Groups and Individuals the consequences of belongings - Analysis
Submitted To: Ma’am Irum Abbasi
Submitted By: Hina Anjum
Submitted On: Sept. 27, 2012
GROUPS AND INDIVIDUALS:
The Consequences of Belonging
( F A C U L T Y O F S O C I A L S C I E N C E S - D E P A R T M E N T O F M E D I A & C O M M U N I C A T I O N S T U D I E S )
Groups and Individuals: The Consequences of Belongings
December 12, 2012
A Formal Analysis of ‘Groups and Individuals’
The focus of the present chapter is to understand the role of norms in the functioning of groups,
the nature of cooperation and conflict and factors that affect their occurrence, individuals’
concern with others’ evaluations of their performance and perceived fairness.
Groups are necessary for human survival. We join different groups for different reasons, but
sometimes we think that life alone would have been lot simpler and more relaxed if we didn’t. In
common-bond group individual members have bonds with each other while in common-identity
group the members are linked via the category as a whole. People’s behavior in groups depends
on the role they occupy and how much they identify with it, their status within the group, the
group’s norms, and whether it is a cohesive or non-cohesive group.
There are many benefits of joining groups on members, including increased self-knowledge,
progress toward important goals, enhanced status, and a means of attaining social change. So one
potential benefit individuals obtain from joining groups is social change. Along with benefits
membership in groups can also be costly, such as loss of personal freedom and heavy demands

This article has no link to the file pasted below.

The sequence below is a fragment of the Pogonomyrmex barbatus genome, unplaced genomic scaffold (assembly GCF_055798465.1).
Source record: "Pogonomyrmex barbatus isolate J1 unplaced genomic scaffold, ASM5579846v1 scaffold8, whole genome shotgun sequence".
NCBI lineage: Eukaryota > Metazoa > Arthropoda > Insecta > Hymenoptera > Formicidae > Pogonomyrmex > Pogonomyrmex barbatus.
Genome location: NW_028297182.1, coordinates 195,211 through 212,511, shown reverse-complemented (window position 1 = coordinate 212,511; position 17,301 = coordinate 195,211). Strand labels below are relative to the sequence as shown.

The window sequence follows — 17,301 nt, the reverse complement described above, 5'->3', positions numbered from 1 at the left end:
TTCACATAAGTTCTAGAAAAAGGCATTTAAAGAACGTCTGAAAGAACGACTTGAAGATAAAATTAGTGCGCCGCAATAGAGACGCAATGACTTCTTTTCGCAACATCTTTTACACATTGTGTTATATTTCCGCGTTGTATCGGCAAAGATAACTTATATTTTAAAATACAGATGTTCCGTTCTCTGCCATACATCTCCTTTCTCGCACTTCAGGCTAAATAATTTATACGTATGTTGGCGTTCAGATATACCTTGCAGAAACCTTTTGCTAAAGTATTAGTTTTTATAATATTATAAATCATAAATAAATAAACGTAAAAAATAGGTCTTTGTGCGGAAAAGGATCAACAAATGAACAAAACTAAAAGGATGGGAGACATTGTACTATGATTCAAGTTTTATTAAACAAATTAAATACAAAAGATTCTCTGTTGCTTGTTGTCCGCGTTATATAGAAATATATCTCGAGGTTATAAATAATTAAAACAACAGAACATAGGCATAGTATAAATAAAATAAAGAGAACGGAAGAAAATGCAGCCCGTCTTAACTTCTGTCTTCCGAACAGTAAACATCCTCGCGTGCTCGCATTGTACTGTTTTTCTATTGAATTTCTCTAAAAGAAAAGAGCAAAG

on time, energy, and resources.
The mere presence of other people either as an audience or as co-actors, or even if they are
strangers, can strongly affect our behavior and our performance on many tasks. We get disturbed
because of the anxiety about being evaluated by them. Both the arousal and cognitive views of
social facilitation can help explain why social facilitation occurs among animals and people.
When several people work together to accomplish a task, it is probable that they will not all exert
the same amount of effort. Some will work quite hard, others will do less, and perhaps a few will
do nothing at all while pretending to work hard! Social loafing in groups tend to reduce their
output overall. Crowds can result in violent or prosocial actions.
Choosing to cooperate with others often rests on the extent to which we trust those others.
Conversely, conflict often stems when we do not trust others and perceive that theirs interests are
incompatible with our interest. People care about fairness and justice. When people may not have
the necessary information to determine whether their outcomes or the procedures are fair or not,
then they may use their feelings or moods as a basis for judging perceived fairness.
It is widely believe that groups make better decisions than individuals. But groups are often
subject to group polarization, which leads them to make more extreme decision than individuals.
Some group members do not share their information and idea because they fear that their ideas
will be viewed negatively. A decision made by a group cannot be more accurate than a decision
made by an individual simply because it was made by a group.